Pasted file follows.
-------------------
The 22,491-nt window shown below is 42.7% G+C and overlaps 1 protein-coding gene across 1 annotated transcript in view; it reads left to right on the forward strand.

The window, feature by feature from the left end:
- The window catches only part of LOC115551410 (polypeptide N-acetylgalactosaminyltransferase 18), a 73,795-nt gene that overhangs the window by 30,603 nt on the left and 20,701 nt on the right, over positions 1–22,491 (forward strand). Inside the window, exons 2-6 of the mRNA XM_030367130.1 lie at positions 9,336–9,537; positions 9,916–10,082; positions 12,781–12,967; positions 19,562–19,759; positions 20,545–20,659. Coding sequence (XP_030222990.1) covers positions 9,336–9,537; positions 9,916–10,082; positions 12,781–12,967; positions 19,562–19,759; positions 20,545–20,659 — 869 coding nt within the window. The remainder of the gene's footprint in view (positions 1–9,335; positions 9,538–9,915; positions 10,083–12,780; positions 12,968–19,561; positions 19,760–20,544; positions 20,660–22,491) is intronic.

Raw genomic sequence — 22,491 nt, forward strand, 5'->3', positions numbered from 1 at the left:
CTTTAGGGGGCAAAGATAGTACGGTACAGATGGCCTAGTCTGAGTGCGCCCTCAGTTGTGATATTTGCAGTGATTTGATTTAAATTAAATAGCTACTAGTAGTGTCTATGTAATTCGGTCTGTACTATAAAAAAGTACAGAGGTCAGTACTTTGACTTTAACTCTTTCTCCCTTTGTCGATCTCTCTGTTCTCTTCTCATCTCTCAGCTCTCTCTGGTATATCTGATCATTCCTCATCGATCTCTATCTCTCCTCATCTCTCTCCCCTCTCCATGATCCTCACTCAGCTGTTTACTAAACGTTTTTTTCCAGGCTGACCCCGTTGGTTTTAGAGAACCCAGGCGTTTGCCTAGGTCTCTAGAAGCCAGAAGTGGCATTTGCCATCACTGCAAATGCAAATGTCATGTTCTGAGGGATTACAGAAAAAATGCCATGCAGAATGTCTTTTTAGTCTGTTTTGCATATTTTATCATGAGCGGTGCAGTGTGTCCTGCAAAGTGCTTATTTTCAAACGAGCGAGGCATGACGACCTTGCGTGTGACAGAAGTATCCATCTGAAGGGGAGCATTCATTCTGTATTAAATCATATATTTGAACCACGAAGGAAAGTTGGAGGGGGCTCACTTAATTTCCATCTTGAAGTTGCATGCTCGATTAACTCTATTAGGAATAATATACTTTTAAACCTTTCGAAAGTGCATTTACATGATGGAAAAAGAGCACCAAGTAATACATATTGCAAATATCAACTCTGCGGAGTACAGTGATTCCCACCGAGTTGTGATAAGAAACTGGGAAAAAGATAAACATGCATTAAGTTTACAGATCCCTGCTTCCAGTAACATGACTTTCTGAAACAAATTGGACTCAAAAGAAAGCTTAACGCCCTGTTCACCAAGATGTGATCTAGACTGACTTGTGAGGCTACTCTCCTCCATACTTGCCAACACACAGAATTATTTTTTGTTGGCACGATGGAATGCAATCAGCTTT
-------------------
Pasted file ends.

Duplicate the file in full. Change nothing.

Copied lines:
The 22,491-nt window shown below is 42.7% G+C and overlaps 1 protein-coding gene across 1 annotated transcript in view; it reads left to right on the forward strand.

The window, feature by feature from the left end:
- The window catches only part of LOC115551410 (polypeptide N-acetylgalactosaminyltransferase 18), a 73,795-nt gene that overhangs the window by 30,603 nt on the left and 20,701 nt on the right, over positions 1–22,491 (forward strand). Inside the window, exons 2-6 of the mRNA XM_030367130.1 lie at positions 9,336–9,537; positions 9,916–10,082; positions 12,781–12,967; positions 19,562–19,759; positions 20,545–20,659. Coding sequence (XP_030222990.1) covers positions 9,336–9,537; positions 9,916–10,082; positions 12,781–12,967; positions 19,562–19,759; positions 20,545–20,659 — 869 coding nt within the window. The remainder of the gene's footprint in view (positions 1–9,335; positions 9,538–9,915; positions 10,083–12,780; positions 12,968–19,561; positions 19,760–20,544; positions 20,660–22,491) is intronic.

Raw genomic sequence — 22,491 nt, forward strand, 5'->3', positions numbered from 1 at the left:
CTTTAGGGGGCAAAGATAGTACGGTACAGATGGCCTAGTCTGAGTGCGCCCTCAGTTGTGATATTTGCAGTGATTTGATTTAAATTAAATAGCTACTAGTAGTGTCTATGTAATTCGGTCTGTACTATAAAAAAGTACAGAGGTCAGTACTTTGACTTTAACTCTTTCTCCCTTTGTCGATCTCTCTGTTCTCTTCTCATCTCTCAGCTCTCTCTGGTATATCTGATCATTCCTCATCGATCTCTATCTCTCCTCATCTCTCTCCCCTCTCCATGATCCTCACTCAGCTGTTTACTAAACGTTTTTTTCCAGGCTGACCCCGTTGGTTTTAGAGAACCCAGGCGTTTGCCTAGGTCTCTAGAAGCCAGAAGTGGCATTTGCCATCACTGCAAATGCAAATGTCATGTTCTGAGGGATTACAGAAAAAATGCCATGCAGAATGTCTTTTTAGTCTGTTTTGCATATTTTATCATGAGCGGTGCAGTGTGTCCTGCAAAGTGCTTATTTTCAAACGAGCGAGGCATGACGACCTTGCGTGTGACAGAAGTATCCATCTGAAGGGGAGCATTCATTCTGTATTAAATCATATATTTGAACCACGAAGGAAAGTTGGAGGGGGCTCACTTAATTTCCATCTTGAAGTTGCATGCTCGATTAACTCTATTAGGAATAATATACTTTTAAACCTTTCGAAAGTGCATTTACATGATGGAAAAAGAGCACCAAGTAATACATATTGCAAATATCAACTCTGCGGAGTACAGTGATTCCCACCGAGTTGTGATAAGAAACTGGGAAAAAGATAAACATGCATTAAGTTTACAGATCCCTGCTTCCAGTAACATGACTTTCTGAAACAAATTGGACTCAAAAGAAAGCTTAACGCCCTGTTCACCAAGATGTGATCTAGACTGACTTGTGAGGCTACTCTCCTCCATACTTGCCAACACACAGAATTATTTTTTGTTGGCACGATGGAATGCAATCAGCTTT